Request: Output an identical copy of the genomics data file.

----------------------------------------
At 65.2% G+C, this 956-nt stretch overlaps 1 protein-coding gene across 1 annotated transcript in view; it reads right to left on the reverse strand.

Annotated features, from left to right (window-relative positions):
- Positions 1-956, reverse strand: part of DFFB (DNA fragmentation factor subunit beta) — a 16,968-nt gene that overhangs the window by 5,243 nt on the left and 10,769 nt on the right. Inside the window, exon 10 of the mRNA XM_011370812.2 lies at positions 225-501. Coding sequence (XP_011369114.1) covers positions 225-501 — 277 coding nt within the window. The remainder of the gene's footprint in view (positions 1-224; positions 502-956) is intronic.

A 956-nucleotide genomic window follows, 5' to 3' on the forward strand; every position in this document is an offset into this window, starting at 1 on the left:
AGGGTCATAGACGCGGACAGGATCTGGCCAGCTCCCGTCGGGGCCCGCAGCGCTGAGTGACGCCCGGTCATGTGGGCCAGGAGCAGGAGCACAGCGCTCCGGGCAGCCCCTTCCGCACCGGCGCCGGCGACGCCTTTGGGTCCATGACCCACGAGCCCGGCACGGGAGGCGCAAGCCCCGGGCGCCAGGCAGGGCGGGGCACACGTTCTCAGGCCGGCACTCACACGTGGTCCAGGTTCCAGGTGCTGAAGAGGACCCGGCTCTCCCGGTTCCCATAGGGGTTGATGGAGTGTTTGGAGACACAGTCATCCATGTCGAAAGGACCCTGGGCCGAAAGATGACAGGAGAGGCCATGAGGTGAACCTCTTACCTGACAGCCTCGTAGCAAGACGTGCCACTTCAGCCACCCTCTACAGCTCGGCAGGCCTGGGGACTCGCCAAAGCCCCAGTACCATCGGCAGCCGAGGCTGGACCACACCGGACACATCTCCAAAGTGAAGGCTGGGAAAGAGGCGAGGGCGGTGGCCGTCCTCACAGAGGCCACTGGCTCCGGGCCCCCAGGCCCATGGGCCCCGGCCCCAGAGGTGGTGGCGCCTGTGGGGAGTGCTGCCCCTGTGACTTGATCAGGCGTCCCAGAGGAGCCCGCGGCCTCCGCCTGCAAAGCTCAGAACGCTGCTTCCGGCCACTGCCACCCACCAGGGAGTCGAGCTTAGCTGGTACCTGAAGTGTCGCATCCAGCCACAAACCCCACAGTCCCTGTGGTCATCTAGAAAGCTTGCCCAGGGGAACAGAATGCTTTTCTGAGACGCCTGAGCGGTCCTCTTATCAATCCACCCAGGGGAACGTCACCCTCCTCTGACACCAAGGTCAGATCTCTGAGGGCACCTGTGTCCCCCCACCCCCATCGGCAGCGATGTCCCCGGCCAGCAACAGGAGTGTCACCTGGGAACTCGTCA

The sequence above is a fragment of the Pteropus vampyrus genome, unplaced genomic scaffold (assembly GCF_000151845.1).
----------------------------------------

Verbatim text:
At 65.2% G+C, this 956-nt stretch overlaps 1 protein-coding gene across 1 annotated transcript in view; it reads right to left on the reverse strand.

Annotated features, from left to right (window-relative positions):
- Positions 1-956, reverse strand: part of DFFB (DNA fragmentation factor subunit beta) — a 16,968-nt gene that overhangs the window by 5,243 nt on the left and 10,769 nt on the right. Inside the window, exon 10 of the mRNA XM_011370812.2 lies at positions 225-501. Coding sequence (XP_011369114.1) covers positions 225-501 — 277 coding nt within the window. The remainder of the gene's footprint in view (positions 1-224; positions 502-956) is intronic.

A 956-nucleotide genomic window follows, 5' to 3' on the forward strand; every position in this document is an offset into this window, starting at 1 on the left:
AGGGTCATAGACGCGGACAGGATCTGGCCAGCTCCCGTCGGGGCCCGCAGCGCTGAGTGACGCCCGGTCATGTGGGCCAGGAGCAGGAGCACAGCGCTCCGGGCAGCCCCTTCCGCACCGGCGCCGGCGACGCCTTTGGGTCCATGACCCACGAGCCCGGCACGGGAGGCGCAAGCCCCGGGCGCCAGGCAGGGCGGGGCACACGTTCTCAGGCCGGCACTCACACGTGGTCCAGGTTCCAGGTGCTGAAGAGGACCCGGCTCTCCCGGTTCCCATAGGGGTTGATGGAGTGTTTGGAGACACAGTCATCCATGTCGAAAGGACCCTGGGCCGAAAGATGACAGGAGAGGCCATGAGGTGAACCTCTTACCTGACAGCCTCGTAGCAAGACGTGCCACTTCAGCCACCCTCTACAGCTCGGCAGGCCTGGGGACTCGCCAAAGCCCCAGTACCATCGGCAGCCGAGGCTGGACCACACCGGACACATCTCCAAAGTGAAGGCTGGGAAAGAGGCGAGGGCGGTGGCCGTCCTCACAGAGGCCACTGGCTCCGGGCCCCCAGGCCCATGGGCCCCGGCCCCAGAGGTGGTGGCGCCTGTGGGGAGTGCTGCCCCTGTGACTTGATCAGGCGTCCCAGAGGAGCCCGCGGCCTCCGCCTGCAAAGCTCAGAACGCTGCTTCCGGCCACTGCCACCCACCAGGGAGTCGAGCTTAGCTGGTACCTGAAGTGTCGCATCCAGCCACAAACCCCACAGTCCCTGTGGTCATCTAGAAAGCTTGCCCAGGGGAACAGAATGCTTTTCTGAGACGCCTGAGCGGTCCTCTTATCAATCCACCCAGGGGAACGTCACCCTCCTCTGACACCAAGGTCAGATCTCTGAGGGCACCTGTGTCCCCCCACCCCCATCGGCAGCGATGTCCCCGGCCAGCAACAGGAGTGTCACCTGGGAACTCGTCA

The sequence above is a fragment of the Pteropus vampyrus genome, unplaced genomic scaffold (assembly GCF_000151845.1).